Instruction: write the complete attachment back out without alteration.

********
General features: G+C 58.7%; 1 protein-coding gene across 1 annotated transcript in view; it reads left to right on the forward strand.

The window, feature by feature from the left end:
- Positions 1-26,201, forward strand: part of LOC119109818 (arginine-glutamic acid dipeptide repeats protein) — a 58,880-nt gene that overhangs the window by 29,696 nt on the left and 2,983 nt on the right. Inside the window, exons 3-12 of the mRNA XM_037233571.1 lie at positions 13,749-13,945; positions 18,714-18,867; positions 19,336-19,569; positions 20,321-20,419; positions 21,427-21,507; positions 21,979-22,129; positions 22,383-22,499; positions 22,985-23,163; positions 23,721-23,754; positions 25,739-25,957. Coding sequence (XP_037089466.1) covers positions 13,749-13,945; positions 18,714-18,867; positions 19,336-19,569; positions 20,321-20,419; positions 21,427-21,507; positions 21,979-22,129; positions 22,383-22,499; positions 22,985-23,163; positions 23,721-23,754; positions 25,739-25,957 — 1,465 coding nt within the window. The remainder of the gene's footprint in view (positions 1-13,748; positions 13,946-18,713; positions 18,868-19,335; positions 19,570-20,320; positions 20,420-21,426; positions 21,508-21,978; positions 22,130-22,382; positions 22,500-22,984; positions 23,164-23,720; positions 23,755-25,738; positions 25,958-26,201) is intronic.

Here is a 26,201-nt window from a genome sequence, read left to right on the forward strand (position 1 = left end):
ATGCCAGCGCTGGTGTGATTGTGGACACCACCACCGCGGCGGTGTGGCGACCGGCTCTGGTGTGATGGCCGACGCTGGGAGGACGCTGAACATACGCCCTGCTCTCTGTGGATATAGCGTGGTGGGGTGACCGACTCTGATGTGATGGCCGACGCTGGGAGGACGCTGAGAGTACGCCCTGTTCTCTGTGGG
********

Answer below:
General features: G+C 58.7%; 1 protein-coding gene across 1 annotated transcript in view; it reads left to right on the forward strand.

The window, feature by feature from the left end:
- Positions 1-26,201, forward strand: part of LOC119109818 (arginine-glutamic acid dipeptide repeats protein) — a 58,880-nt gene that overhangs the window by 29,696 nt on the left and 2,983 nt on the right. Inside the window, exons 3-12 of the mRNA XM_037233571.1 lie at positions 13,749-13,945; positions 18,714-18,867; positions 19,336-19,569; positions 20,321-20,419; positions 21,427-21,507; positions 21,979-22,129; positions 22,383-22,499; positions 22,985-23,163; positions 23,721-23,754; positions 25,739-25,957. Coding sequence (XP_037089466.1) covers positions 13,749-13,945; positions 18,714-18,867; positions 19,336-19,569; positions 20,321-20,419; positions 21,427-21,507; positions 21,979-22,129; positions 22,383-22,499; positions 22,985-23,163; positions 23,721-23,754; positions 25,739-25,957 — 1,465 coding nt within the window. The remainder of the gene's footprint in view (positions 1-13,748; positions 13,946-18,713; positions 18,868-19,335; positions 19,570-20,320; positions 20,420-21,426; positions 21,508-21,978; positions 22,130-22,382; positions 22,500-22,984; positions 23,164-23,720; positions 23,755-25,738; positions 25,958-26,201) is intronic.

Here is a 26,201-nt window from a genome sequence, read left to right on the forward strand (position 1 = left end):
ATGCCAGCGCTGGTGTGATTGTGGACACCACCACCGCGGCGGTGTGGCGACCGGCTCTGGTGTGATGGCCGACGCTGGGAGGACGCTGAACATACGCCCTGCTCTCTGTGGATATAGCGTGGTGGGGTGACCGACTCTGATGTGATGGCCGACGCTGGGAGGACGCTGAGAGTACGCCCTGTTCTCTGTGGG